Chicago Transit

Contributor: Bob Skoggins

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The bus creaked forward, people still shuffling in to fill the empty seats. Some were in suits. Some were in hoodies. Some were wearing shorts, their skin bumpy from the cold. It was crowded and loud and warm on the city bus. It traveled from Jarvis to Dan Ryan on the south side of Chicago. It carried all kinds of people.
A young couple sat in the back. The girl was wearing a backpack, having gotten out of a class at Harold Washington College. Her husband was in a suit. A struggling realtor. They lived on Garfield.
“We should have walked. This is taking too long,” he said.
“I’m not getting off.” She scooted away from him.
“Or taken the L,” he said. “But I hate the L. I hate the bus.”
“I’m moving,” she said.
“You know I didn’t mean anything by it,” he said. “You talk to him too much. I want you to stop. That’s all I was saying.”
“Goodbye.” The girl picked up her backpack, looking at an empty seat next to a handsome Asian. It would bother her husband if she sat next to him. “I can talk to who I want. I can sit where I want. I’m moving.”
Her husband touched her arm and she lowered herself back onto the seat and looked at him. “You’re embarrassing me,” he said.
She raised her voice. “I’m not getting off because my husband is a pig.”
Some people turned their heads and the husband smiled, nodding at them. The lady in front of them laughed.
“They are listening,” he said.
“I don’t care. Let them.”
“Or what? You won’t do anything here.”
“I might.”
The girl ignored him as he stared at her. “I’ll drag you if I have to,” he said.
She laughed. He leaned in closer. “If you don’t stop this, you know what I’ll do.”
“You won’t do anything.”
“When we get home.” He bit his tongue and shook his head. “Woman,” he said. “I’ll kill you. You know I will do it.”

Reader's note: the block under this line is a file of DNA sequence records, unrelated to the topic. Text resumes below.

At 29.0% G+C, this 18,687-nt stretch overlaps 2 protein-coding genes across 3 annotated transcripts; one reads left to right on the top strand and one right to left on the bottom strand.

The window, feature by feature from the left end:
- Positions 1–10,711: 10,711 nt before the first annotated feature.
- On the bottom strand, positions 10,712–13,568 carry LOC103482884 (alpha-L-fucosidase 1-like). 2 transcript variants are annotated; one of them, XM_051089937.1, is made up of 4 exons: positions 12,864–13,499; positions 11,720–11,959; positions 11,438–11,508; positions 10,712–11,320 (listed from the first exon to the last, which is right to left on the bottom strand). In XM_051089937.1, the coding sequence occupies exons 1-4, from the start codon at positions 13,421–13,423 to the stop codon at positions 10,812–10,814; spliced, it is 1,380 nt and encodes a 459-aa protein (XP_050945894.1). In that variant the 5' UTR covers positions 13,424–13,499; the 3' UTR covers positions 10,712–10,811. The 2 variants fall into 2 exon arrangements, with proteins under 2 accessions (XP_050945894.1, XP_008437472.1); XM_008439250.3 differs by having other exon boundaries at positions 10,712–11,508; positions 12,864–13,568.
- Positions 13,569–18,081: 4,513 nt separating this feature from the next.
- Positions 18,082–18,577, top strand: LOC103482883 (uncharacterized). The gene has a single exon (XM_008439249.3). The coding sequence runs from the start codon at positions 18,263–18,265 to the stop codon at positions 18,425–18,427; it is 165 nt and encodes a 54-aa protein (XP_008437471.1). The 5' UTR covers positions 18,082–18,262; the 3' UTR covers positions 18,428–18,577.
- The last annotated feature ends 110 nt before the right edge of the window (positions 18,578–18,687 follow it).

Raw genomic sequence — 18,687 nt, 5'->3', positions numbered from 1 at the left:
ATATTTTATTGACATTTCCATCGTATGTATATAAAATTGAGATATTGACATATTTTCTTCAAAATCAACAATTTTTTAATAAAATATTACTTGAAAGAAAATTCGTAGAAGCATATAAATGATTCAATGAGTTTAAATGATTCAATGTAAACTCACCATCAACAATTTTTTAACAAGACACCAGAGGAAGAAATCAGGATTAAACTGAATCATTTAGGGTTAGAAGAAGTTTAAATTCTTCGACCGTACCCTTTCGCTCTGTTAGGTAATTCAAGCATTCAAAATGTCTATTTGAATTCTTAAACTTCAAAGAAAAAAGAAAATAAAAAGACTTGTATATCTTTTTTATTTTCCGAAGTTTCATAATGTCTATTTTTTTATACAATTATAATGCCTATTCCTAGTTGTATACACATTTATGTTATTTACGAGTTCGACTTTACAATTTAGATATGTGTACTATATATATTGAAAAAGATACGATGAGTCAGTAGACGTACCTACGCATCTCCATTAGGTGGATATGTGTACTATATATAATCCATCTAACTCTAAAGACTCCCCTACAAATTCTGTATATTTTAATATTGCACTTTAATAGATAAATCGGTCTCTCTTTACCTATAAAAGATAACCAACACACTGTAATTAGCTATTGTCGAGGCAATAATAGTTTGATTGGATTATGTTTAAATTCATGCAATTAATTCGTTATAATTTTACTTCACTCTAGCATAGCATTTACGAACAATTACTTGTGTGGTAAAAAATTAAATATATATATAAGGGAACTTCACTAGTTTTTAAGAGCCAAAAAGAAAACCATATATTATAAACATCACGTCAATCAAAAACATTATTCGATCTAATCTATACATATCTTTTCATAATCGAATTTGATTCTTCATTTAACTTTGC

“Go ahead. I’m not getting off.” Her voice grew louder again. “My husband is going to drag me off of this bus and when we get home he is going to kill me.”
People shifted in their seats and the lady in front of them laughed again. The husband smiled and nodded again, but only with his teeth, his eyes serious and wide. “Don’t make a scene,” he said.
“You’re making the scene,” she said. “I can talk to who I want to.”
“Not the way you two talk.”
“He’s a friend.”
“It’s more than that.”
“You’re paranoid.”
The bus stopped and the driver said over the speaker, “Forty-seventh.” The handsome Asian got off and the bus started moving again.
“Our stop is next,” said the man. He pulled the wire running along the bus windows and a bell rang. “Let’s get off.”
“I’m not going to.”
“I’ll drag you. These people won’t remember us.”
“They already remember us.”
He grabbed her arm. “You’re getting off.”
She jerked away from him. “You don’t have the guts to drag me here.”
The husband lifted a hand to slap her and she flinched and stood up. “I’m not the one going to get killed when we get home,” she said. “I’m calling my brother.”
And then the man slapped her. He had never done it before. The girl looked at him in shock as the bus slowed down and stopped, and the folding doors swung open. She got up after her husband and the couple walked up the aisle and got off.
A new group shuffled in and the bus creaked forward.

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